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The man on the verandah December 16, 2008

Posted by Jenny in literature, travel.
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W. Somerset Maugham

W. Somerset Maugham

“I was at Pagan, in Burma, and from there I took the steamer to Mandalay, but…when the boat tied up for the night at a riverside village, I made up my mind to go ashore.  The skipper told me that there was a pleasant little club in which I had only to make myself at home; they were quite used to having strangers drop off like that from the steamer, and the secretary was a very decent chap; I might even get a game of bridge.  I had nothing in the world to do, so I got into one of the bullock-carts that were waiting at the landing-stage and was driven to the club.  There was a man sitting on the verandah and as I walked up he nodded to me and asked whether I would have a whisky and soda or a gin and bitters…”

And so a story begins.  We have entered the world of the languorous tropics, where the men and women of the Empire sought commercial opportunity or romance or escape.   And those people thrived or stagnated or sometimes abysmally failed, dying of fever or languishing in opium dens.  Just as rot sets in quickly in warm climates, the pace of spiritual decay seems to accelerate when it occurs in Singapore or Jakarta.  Fate seems to have brighter colors, harsher consequences there.

W.  Somerset Maugham based the story “Mabel” (excerpted above) on a trip he took to Burma in 1923.  His travels in the tropics began in 1916, were interrupted by what he simply referred to as “the war,” and continued through the 1920s.  His methods of travel were entirely different from what any tourist would experience in the 21st century.  He did it by boat and by rail, finding a berth on a small freighter steaming to Singapore, or hiring a rickety Ford with a driver to take him to a railhead in northern Siam.  And the web of the Empire made it all possible.  The little Polynesian island would be inhabited by the “D.O.” (the district officer) enforcing some version of a British notion of order, and perhaps there would be a tattered missionary or two.  Maugham could count on finding a room at the D.O.’s house and a club where a few sun-darkened, topee-wearing planters or merchants would be having their gin and their hand of bridge.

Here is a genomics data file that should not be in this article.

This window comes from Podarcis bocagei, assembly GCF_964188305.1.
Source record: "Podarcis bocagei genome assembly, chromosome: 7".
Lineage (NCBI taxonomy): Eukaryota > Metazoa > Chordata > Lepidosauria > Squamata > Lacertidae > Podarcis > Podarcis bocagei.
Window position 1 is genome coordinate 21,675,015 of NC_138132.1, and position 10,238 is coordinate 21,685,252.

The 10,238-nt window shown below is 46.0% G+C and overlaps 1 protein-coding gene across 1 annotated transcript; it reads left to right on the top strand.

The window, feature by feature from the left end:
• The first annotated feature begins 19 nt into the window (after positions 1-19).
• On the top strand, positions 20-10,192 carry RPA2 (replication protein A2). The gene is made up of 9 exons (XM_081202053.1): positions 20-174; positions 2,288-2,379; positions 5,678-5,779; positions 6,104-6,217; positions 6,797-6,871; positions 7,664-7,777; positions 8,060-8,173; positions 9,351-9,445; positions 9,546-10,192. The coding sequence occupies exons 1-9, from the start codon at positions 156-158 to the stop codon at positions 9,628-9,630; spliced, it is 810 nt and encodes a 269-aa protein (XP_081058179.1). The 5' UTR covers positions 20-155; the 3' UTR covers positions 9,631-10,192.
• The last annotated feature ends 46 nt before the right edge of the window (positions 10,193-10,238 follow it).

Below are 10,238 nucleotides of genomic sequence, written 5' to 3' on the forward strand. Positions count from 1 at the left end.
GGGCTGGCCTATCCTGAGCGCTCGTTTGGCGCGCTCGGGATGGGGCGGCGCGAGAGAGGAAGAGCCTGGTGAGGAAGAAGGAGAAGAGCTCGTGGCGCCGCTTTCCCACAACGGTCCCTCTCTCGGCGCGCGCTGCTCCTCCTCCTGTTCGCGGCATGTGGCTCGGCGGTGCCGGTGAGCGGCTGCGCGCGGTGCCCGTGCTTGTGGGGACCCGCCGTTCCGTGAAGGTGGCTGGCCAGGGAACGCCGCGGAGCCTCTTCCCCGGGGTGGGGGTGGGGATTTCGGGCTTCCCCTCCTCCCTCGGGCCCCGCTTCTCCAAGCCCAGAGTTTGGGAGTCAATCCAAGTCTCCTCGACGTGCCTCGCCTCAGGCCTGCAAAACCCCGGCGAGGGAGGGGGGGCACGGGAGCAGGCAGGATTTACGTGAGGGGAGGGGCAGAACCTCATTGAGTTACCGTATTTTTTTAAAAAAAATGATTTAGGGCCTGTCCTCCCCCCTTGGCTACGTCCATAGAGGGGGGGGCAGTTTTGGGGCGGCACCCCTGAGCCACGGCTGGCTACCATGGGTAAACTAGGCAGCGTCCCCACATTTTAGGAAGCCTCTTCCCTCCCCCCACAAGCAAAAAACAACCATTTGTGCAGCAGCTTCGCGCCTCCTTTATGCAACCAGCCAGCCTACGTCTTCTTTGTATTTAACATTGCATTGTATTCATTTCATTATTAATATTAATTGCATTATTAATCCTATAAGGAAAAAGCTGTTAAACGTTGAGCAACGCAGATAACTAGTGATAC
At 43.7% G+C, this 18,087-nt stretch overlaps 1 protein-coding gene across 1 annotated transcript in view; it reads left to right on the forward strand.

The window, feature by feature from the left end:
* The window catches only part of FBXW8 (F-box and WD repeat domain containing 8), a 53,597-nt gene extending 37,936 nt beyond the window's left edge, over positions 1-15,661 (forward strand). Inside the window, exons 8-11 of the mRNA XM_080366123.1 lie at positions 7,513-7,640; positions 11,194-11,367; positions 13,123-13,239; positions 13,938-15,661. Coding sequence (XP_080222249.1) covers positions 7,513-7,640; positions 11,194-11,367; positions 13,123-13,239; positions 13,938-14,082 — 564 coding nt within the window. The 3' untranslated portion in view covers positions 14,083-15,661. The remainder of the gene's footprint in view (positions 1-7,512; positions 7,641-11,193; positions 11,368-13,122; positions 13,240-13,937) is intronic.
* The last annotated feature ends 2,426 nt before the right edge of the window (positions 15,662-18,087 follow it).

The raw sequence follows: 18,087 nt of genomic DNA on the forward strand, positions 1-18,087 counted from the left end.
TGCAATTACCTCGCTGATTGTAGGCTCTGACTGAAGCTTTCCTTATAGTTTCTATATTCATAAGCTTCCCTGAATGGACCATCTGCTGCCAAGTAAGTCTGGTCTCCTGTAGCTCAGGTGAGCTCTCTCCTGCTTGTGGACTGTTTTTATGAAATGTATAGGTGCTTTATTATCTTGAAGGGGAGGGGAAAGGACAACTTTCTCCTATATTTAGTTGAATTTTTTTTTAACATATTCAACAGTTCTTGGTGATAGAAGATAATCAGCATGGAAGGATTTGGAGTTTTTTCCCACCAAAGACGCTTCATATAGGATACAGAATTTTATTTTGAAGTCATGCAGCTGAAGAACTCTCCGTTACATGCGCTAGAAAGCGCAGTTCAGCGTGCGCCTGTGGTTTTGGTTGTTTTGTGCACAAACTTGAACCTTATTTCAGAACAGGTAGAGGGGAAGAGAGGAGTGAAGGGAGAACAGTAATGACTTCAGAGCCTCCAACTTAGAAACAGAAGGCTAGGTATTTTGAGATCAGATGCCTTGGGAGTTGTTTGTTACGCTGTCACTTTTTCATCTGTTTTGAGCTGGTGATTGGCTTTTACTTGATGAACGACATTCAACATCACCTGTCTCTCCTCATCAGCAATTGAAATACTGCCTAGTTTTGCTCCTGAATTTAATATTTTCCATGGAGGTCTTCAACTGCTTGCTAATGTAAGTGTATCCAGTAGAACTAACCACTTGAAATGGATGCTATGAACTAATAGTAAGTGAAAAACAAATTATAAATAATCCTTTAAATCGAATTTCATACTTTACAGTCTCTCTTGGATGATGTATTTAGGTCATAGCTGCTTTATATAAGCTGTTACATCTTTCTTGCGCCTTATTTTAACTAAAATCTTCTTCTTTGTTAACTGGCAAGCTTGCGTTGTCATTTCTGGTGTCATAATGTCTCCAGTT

He seems to go everywhere, and in every little stop he makes there seems to be some person impaired by moral confusion or recovering from the whiplash of circumstance,  in a place where the sun flames as it sets over the palm trees and the jungle is full of ominous noises.

“I had been wandering about the East for months and at last reached Haiphong.  It is a commercial town and a dull one, but I knew that from there I could find a ship of sorts to take me to Hong-Kong….”

“I left Bangkok on a shabby little ship of four or five hundred tons….”

“When I left Colombo I had no notion of going to Keng Tung, but on the ship I met a man who told me he had spent five years there….”


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